The only remotely excusable reason as to why this is the representative photo of this blogpost is that I was honestly really in this town just to learn Spanish. Also, my teacher kept reiterating it was dangerous to keep pulling out my big dslr in public. The bottom half of this lady you see in this photo was my homestay host. A tiny lady, she could not be more than five feet tall. Always wearing her traditional Mayan dresses. I want to say her name was Esmeralda but it's been a while since I've thought about it and my memory is a bit foggy. But more importantly, she was so sweet, she fed me three times a day and helped me practise my Spanish each day after school.

   Planning my Guatemala trip, I knew that I wanted to dedicate a good portion of my time there learning some proper Spanish. After some research, I decided to go to Quetzaltenango and attend a school called El Portal Spanish School. Many foreigners go to Quetzaltenango to learn Spanish because well first, it's a lot cheaper than say Antigua (a bigger city) and because it's more common to be taught one-on-one. Also, if you are staying with a homestay family, they are likely to host less students at once. I would highly recommend staying with a homestay family if you are considering it, it was the ultimate cultural experience for me.

   The reason I chose to attend El Portal Spanish school in particular was because they support poor single mothers to help provide their children with education. I thought that was special. This is their website:

   As for pricing, I believe it fluctuates depending on the season but I went in August and it was 900Q for a week of school (5 hours of class per day) and 300Q for home and board so 1200Q together. I just googled the conversion and it comes to $205.25 Canadian. Also after class, there are different daily activities such as going chocolate tasting, textile shopping, taking the chicken bus to the next village, or my favourite - going to the market for local ingredients and making nachos.

   My week in Quetzaltenango learning Spanish was nothing short of awesome. I left having learned a lot and with so much more confidence than when I arrived. Gracias!



Travelling Guatemala as a Solo Female

   In this day, travelling as a solo female is quite common. Having said this, I was met with a bunch of concerns when I announced I'd be travelling to Guatemala alone. Now, being back safe at home, I do have some tips if you find yourself in the same shoes. Honestly, most or all of it is common sense and probably things you have already heard before and what you should practise in any country you travel alone really.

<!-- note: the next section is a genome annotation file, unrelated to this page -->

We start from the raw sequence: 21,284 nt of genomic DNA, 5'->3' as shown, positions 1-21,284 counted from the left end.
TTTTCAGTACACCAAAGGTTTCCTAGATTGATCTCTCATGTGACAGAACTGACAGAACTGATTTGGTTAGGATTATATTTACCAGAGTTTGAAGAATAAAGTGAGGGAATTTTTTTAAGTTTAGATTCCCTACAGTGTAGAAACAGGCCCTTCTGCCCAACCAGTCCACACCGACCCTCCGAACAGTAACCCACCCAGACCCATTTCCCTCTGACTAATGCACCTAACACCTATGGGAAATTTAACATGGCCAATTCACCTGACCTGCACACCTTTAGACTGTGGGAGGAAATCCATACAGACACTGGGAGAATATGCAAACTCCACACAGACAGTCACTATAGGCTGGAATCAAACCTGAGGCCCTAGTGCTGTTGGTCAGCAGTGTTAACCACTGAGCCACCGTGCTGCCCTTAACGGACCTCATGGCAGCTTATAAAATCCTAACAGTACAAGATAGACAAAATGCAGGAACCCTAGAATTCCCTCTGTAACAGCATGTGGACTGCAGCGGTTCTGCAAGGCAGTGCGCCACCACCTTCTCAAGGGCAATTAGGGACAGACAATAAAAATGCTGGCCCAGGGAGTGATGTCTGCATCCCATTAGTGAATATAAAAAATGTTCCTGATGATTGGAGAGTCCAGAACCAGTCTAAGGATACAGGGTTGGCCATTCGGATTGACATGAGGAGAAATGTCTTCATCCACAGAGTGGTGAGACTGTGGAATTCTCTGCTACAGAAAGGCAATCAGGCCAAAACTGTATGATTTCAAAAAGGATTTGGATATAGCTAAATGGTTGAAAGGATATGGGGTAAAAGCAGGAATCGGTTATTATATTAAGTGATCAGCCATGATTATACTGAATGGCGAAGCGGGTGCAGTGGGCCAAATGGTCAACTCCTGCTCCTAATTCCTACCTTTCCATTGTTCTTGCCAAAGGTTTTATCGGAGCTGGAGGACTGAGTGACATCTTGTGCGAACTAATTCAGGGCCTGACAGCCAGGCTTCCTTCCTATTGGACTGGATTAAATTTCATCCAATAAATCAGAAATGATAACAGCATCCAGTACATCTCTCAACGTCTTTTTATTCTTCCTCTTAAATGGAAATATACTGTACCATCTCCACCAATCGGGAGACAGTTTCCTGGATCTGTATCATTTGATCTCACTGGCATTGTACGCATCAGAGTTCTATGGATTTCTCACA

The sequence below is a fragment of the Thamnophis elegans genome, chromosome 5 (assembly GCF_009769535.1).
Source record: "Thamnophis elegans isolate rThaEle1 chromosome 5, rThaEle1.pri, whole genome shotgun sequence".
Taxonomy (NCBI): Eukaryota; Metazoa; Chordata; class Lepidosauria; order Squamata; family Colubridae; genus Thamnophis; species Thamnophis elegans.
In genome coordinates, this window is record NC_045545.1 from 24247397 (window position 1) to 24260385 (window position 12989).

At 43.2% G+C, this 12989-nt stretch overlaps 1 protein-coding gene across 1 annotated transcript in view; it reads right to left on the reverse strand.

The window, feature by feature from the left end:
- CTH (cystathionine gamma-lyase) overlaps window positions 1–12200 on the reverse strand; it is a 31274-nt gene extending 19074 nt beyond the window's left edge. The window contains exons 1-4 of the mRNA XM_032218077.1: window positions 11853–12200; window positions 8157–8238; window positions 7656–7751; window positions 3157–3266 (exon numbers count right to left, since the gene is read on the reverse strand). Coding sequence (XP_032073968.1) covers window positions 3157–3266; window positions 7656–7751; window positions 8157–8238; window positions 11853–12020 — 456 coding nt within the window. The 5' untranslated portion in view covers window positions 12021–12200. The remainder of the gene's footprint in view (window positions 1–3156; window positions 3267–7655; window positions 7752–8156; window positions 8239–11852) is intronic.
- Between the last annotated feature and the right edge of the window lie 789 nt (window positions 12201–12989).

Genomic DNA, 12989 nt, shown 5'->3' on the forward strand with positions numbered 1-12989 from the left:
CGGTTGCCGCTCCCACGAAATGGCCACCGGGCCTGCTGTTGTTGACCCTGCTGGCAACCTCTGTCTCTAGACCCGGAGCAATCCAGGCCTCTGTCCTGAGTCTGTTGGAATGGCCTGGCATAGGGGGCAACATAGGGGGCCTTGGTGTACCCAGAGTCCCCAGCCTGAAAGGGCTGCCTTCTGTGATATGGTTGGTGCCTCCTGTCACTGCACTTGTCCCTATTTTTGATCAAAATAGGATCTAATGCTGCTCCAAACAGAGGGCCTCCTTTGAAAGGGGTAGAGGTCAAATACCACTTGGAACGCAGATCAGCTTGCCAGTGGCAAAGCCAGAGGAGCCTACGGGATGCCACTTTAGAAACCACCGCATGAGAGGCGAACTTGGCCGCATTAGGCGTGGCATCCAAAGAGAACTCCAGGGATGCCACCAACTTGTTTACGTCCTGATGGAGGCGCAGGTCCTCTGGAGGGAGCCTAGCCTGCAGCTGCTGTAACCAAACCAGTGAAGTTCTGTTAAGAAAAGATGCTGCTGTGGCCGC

First, this is not so much a safety concern but I did find it really helpful having researched how much things were generally going to cost beforehand. There were a few times where I had locals ask for double or even triple the going rate. It's easier when you are travelling with a partner or in a group to discuss or negotiate pricing, but when you are travelling solo you have none but yourself to rely on. Second is dress code. I hate this, but has to be said. Modest, non-flashy clothing to defer unsolicited attention. I would say apply this to your backpack/purse etc. also. Third, alertness and awareness. I like to practise sobriety when I travel alone and if I'm tired I'll get myself coffee. I think I also kept a packet of instant coffee in my bag just incase for on the go. Lastly, one comment I read and was told often was that Guatemala City was dangerous and to get out of there asap once you arrive. I met a guy in Xela who told me he was mugged there with a gun pointed at him. yikes.

   These are the precautions I pass on to you, but I'd like to say I never encountered anything that made me feel I was in danger at all. Travelling Guatemala was insanely beautiful and such a culturally fulfilling experience! 100% recommend!